Is Cyber Insurance Worthless in the Age of Quasi-State-Sponsored Hacking?

I’m sure everyone has heard it before: commentators, pundits, and even members of the 809 Panel have stated that “we are at war!” Most of these claims revolve less around ground combat or air battles than the fact that more countries are investing in and deploying cyber assets to destroy not just the defense networks of other countries, but their economic systems as well. Thus, it stands to reason that some of the cyber threats seen in the wild are . . . Read More

In the Weeds: Testing Federal Contractor Employees for Marijuana Use

Consider the following scenario: Janie is employed as a help desk clerk to perform work on a federal government contract and is a model employee. She has a perfect attendance record, performs her job responsibilities with enthusiasm, and is always a team player. Pursuant to company policy, one day Janie is subjected to a random drug test. The results show she tested positive for THC, consistent with the use of marijuana. What options does her employer have? As a government . . . Read More

Key Considerations for Government Contractors Facing a Government Shutdown

A government shutdown is looming once again. Congress has already passed five of the twelve FY 2019 funding bills, which fund 70% of the government through September 2019, through two vehicles.  H.R. 6157  includes funding for the Departments of Defense, Labor, Health and Human Services, Education, and related agencies.  H.R. 5895  provides funding for the Departments of Energy, the Interior (Bureau of Reclamation only), Veterans Affairs, and related and independent agencies, as well as the Army Corps of Engineers civil works projects, and the . . . Read More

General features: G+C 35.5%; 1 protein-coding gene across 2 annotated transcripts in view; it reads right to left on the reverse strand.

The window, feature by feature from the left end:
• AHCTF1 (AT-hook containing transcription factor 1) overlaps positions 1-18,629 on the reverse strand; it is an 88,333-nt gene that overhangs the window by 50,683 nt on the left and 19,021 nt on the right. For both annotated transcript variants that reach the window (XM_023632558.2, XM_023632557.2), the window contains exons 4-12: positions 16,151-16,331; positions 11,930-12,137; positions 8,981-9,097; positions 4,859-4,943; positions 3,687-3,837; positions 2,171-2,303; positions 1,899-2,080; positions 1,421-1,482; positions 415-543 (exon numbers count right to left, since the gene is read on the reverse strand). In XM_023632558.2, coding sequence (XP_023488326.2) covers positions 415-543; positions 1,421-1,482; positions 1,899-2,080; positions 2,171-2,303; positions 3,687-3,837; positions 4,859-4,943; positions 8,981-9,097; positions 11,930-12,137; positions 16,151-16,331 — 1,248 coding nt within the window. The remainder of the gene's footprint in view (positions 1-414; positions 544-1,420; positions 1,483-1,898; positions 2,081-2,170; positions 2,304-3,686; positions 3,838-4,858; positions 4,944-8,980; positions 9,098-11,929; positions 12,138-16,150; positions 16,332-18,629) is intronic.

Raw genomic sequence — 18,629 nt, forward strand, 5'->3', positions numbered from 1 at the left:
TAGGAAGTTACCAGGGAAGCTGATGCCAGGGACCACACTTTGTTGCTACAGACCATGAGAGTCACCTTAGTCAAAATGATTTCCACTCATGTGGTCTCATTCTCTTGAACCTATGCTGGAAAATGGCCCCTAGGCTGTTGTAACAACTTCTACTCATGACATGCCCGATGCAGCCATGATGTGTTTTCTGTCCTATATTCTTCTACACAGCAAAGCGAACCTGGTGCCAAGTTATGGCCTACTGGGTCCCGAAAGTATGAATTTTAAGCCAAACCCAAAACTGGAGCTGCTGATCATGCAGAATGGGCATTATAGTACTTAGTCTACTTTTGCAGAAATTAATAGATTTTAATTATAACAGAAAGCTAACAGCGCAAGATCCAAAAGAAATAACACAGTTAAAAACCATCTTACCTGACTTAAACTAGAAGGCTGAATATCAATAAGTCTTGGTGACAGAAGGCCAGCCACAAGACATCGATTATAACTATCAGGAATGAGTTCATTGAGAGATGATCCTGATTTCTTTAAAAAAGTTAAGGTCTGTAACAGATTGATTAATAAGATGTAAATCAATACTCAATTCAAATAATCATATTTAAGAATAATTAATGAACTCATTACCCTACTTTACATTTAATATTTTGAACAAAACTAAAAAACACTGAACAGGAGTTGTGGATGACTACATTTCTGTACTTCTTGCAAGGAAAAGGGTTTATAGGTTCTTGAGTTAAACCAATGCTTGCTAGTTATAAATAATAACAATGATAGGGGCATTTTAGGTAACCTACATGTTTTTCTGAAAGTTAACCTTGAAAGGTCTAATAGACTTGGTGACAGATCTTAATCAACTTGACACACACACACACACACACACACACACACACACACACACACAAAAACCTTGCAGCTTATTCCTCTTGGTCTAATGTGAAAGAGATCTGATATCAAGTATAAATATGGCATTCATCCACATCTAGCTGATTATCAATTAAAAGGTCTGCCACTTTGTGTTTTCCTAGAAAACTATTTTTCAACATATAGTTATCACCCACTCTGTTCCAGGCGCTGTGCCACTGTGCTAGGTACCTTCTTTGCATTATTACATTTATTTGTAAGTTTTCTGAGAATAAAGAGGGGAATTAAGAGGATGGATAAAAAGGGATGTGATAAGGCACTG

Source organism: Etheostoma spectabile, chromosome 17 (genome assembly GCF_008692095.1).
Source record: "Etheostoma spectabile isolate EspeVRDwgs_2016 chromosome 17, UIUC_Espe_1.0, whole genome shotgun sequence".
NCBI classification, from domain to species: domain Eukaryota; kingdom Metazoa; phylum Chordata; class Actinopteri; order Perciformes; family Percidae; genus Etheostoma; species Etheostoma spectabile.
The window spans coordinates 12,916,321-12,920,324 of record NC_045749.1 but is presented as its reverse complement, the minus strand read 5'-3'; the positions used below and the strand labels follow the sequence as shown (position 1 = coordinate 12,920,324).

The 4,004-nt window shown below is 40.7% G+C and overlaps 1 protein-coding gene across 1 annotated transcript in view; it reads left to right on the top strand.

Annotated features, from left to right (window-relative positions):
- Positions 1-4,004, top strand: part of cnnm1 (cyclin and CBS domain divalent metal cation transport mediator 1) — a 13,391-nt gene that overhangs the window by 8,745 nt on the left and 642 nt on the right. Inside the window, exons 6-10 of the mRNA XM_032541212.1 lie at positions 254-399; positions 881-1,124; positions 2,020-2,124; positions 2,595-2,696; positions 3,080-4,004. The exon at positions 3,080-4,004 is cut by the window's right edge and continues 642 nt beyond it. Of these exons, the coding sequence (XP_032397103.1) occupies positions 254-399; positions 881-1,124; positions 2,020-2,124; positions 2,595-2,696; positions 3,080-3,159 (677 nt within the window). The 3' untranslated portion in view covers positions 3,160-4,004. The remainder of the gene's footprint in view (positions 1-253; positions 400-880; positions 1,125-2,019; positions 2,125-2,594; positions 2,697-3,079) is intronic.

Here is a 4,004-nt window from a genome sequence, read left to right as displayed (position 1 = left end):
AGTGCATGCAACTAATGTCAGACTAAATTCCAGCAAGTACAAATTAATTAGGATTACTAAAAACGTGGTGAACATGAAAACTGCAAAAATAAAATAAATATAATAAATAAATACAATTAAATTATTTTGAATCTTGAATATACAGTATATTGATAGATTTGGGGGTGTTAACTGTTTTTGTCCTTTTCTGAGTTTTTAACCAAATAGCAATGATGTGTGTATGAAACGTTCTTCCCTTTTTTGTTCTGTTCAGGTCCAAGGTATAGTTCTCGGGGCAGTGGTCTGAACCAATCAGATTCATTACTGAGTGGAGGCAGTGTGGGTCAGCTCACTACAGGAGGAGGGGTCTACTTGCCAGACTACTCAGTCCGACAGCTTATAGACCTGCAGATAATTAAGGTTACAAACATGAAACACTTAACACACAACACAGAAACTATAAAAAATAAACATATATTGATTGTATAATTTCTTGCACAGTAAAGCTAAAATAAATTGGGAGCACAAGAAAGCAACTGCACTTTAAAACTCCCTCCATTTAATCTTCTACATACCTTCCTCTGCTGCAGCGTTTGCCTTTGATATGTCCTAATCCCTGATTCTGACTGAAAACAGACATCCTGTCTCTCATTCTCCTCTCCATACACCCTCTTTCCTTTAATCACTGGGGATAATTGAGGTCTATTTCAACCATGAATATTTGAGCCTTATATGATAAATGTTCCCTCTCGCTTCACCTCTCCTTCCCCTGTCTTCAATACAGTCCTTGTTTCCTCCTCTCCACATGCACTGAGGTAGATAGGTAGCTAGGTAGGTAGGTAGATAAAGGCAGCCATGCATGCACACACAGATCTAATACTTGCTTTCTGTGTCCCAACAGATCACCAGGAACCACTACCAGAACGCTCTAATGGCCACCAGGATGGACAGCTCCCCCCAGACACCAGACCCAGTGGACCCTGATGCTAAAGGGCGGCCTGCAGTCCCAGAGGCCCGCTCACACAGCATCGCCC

Title VII’s Protections Don’t Extend That Far—4th Circuit Says Review and Copying of Confidential Files Not Protected Activity

Catherine Netter, a 19-year employee of the Guilford County, N.C., Sheriff’s Office, believed a disciplinary sanction she received in 2014, which impeded her ability to be promoted, was motivated by discrimination. Netter, who is African-American and Muslim, felt that other similarly situated officers who were neither African-American nor Muslim had not been disciplined in a similar manner, so she filed complaints with the Equal Opportunity Employment Commission (“EEOC”) and the Guilford County Human Resources Department. So far, so good. But, . . . Read More

Recent Maryland Case Is a Reminder to Employers to Review the Language of Their Offer Letters, Employment Contracts, and Employee Manuals

The vast majority of states are at-will employment states, which means that an employer may terminate an employee for a good reason, a bad reason, or any reason at all, so long as the basis for termination does not violate a statute or public policy of the state. In Maryland, Virginia, the District of Columbia, and a number of other states, an employment relationship is strongly presumed to be at-will. Thus, even when the employee signed an employment contract, so . . . Read More